[13 September 2013]
Babette’s Feast is a film about how the needs of the spirit can sometimes be in tune with the needs of the flesh. Set in 19th century Denmark—on the coast of Jutland, to be more precise—the film introduces us to pious sisters Martine (Birgitte Federspiel) and Philippa (Bodil Kjer), the daughters of a Christian pastor who founded a sect and, upon his passing, left the sisters in charge of the congregation. The sect is based on very basic principles that involve the denial of any sort of earthly pleasure and for reasons left unexplained but which are quite obvious, the community is mostly populated with elderly people.
A flashback reveals that the pastor himself made sure his daughters remained spinsters, and we see them as young women being courted by handsome men visiting their small fishing town, Martine by a dashing but misbehaved Swedish officer, Gen. Lorens Löwenhielm, and her sister by a famous singer by the name of Achille Papin, who wants to turn her into an opera singer. Their strict father sends the men away, condemning his daughters to a life they never desired. One day, almost four decades later, the sisters receive a strange visitor; a woman by the name of Babette (Stephane Audran) carrying a letter from Papin, asking the sisters to take her in as their housekeeper.
Babette has just escaped France after her family was killed during the Fourth French Revolution and seeks refuge in this isolated town. After the sisters explain that they can’t afford her, Babette offers to work for free, as long as they don’t send her away. The compassionate women take her in and she lives with them for the next 14 years without any complications. The simple Babette wins the trust of the small community and blends in seamlessly with them, even if they reject anything that resembles novelty.
The years pass uneventfully until one day, Babette announces that she has won the lottery and plans to throw the sisters an authentic French dinner party. She travels to France for the first time since leaving to fetch the exotic ingredients, which cause an uproar in the small town. What can this woman be concocting? The townspeople approach the sisters, afraid that the crates full of wines, precious spices and even live turtles will bring the devil into their peaceful community. They all devise a plan: they will eat Babette’s food without any enjoyment and won’t praise her efforts.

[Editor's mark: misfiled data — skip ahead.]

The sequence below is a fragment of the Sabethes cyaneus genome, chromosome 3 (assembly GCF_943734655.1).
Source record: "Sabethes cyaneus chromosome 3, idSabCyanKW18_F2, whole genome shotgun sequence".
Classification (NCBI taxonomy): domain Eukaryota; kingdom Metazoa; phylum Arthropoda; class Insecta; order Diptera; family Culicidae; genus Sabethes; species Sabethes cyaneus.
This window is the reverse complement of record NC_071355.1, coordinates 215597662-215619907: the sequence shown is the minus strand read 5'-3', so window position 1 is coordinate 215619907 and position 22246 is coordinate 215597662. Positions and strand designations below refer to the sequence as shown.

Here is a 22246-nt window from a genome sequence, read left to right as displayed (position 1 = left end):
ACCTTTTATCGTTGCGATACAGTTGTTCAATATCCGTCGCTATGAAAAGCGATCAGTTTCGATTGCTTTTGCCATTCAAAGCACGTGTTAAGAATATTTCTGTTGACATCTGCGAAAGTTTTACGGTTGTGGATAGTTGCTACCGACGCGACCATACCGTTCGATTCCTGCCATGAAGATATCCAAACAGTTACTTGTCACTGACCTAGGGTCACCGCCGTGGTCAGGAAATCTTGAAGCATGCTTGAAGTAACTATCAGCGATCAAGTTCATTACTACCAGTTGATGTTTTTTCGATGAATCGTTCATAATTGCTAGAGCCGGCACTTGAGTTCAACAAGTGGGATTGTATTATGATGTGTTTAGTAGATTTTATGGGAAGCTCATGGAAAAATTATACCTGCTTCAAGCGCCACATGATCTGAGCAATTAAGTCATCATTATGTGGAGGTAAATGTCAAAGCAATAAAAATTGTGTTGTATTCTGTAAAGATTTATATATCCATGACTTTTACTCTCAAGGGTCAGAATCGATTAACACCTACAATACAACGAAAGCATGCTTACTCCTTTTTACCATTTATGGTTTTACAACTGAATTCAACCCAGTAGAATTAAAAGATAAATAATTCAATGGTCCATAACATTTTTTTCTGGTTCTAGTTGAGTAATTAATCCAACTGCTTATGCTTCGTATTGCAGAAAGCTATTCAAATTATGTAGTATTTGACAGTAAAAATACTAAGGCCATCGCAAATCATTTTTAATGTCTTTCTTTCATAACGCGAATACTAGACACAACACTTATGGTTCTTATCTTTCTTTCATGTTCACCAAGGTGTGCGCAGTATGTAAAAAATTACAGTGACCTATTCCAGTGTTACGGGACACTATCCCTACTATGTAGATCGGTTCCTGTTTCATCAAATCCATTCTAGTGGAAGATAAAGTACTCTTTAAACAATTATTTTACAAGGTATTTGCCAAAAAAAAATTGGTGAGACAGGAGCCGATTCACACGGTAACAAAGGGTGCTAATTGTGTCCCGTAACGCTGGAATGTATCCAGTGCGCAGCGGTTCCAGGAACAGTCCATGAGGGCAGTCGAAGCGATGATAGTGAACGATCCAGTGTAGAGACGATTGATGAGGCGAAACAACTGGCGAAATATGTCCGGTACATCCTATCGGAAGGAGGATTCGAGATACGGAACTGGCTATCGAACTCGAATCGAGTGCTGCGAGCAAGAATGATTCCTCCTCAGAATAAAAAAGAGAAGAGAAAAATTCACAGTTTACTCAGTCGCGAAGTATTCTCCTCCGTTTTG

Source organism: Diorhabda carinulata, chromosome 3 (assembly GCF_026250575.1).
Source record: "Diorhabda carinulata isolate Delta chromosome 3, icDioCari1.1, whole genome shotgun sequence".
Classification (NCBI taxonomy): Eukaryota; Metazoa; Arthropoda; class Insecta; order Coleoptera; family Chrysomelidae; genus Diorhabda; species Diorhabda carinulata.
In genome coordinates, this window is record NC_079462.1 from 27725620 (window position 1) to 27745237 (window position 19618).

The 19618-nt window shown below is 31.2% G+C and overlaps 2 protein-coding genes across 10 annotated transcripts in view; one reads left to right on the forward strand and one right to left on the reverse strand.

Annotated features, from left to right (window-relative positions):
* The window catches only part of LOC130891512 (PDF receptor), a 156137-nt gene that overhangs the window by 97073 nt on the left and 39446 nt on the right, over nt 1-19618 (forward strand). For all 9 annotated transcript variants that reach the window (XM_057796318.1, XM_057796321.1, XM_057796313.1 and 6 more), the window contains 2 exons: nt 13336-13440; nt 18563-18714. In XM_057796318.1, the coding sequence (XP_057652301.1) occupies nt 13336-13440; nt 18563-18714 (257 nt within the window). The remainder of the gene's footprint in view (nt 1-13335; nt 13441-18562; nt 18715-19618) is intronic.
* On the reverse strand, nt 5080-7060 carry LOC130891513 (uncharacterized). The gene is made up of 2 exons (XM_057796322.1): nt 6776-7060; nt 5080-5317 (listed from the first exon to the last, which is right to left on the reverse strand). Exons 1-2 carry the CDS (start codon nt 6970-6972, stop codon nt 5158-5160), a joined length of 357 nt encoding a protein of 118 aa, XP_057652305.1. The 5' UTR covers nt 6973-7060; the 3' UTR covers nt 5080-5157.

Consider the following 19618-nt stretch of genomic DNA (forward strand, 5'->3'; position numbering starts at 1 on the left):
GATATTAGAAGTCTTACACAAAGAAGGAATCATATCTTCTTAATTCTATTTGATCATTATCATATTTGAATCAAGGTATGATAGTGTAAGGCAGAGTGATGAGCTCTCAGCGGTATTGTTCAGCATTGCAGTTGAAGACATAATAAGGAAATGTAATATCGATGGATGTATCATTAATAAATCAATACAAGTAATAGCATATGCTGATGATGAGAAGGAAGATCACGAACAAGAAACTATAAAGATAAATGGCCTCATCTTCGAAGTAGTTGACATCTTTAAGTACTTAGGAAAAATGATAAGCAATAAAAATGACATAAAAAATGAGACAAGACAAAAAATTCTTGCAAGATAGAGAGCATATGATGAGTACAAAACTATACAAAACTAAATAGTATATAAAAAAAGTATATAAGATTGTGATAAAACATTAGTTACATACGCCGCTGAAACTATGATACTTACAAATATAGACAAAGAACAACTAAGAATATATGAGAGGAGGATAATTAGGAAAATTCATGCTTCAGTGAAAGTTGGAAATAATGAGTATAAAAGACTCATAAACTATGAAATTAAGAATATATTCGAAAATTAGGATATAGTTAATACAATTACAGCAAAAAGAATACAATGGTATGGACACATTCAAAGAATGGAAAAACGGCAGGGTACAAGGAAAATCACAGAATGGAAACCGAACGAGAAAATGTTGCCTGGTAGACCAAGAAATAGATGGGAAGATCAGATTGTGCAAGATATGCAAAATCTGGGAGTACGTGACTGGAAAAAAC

Things go slightly different once they’re sitting at the table in front of the rich foods the generous cook has prepared for them, and as unexpected guests arrive, all of them will reevaluate their position and reexamine the sad history of their town. Directed with utmost precision by Gabriel Axel, Babette’s Feast plays out like a rich allegory about the slow shift in values that made European societies approach something similar to modern liberalism. Adapted from a story by Karen Blixen (of Out of Africa fame) the film is a melancholy tale powered by lush cinematography and understatedly wonderful performances.
The film was ingeniously shot by Henning Kristiansen, who takes his time in crafting a color palette that sets the mood in such way that dialogues become unnecessary. Most of the film looks grey (there always seems to be an impending threat of fog upon the town) and the characters look pale, almost corpse like, as to reflect their dissatisfaction and repression. Slowly though, color begins to inundate the film (the dishes look sumptuous and burst out of the screen so that we, too, feel compelled to try them) and by the end, the characters have regained some of the glow featured during the initial flashback.
What remains so wonderful about Babette’s Feast is the fact that it doesn’t rely on the supernatural to deliver a tale about the power of spirituality. In recent years the film has been compared to Chocolat because they both explore the sinfulness contained in foods. But where the latter tends to exploit magical properties, the former allows nature take its course without suggesting any sort of divine intervention. Because of its lack of coercive traits, Babette’s Feast turns out to feel even more mystical, because it allows viewers to make up their minds about what was really happening in Jutland.
Babette’s Feast is presented in a two-disc DVD set by The Criterion Collection which, from the packaging to the bonus supplements turns in quite the treat. The new transfer is wonderful, with every frame seeming worthy of pausing and examining. Kristiansen’s cinematography might seem stark and merely efficient, but upon closer observation reveals endless layers that add wonderful details each scene.
Extras include interviews with Axel and Audran as well as an enlightening documentary about writer Blixen. Also included is a visual essay by Michael Almereyda and a fascinating interview with sociologist Priscilla Ferguson about France’s history with food. The set is rounded up with a booklet containing a new essay by scholar Mark Le Fanu and Blixen’s enchanting tale.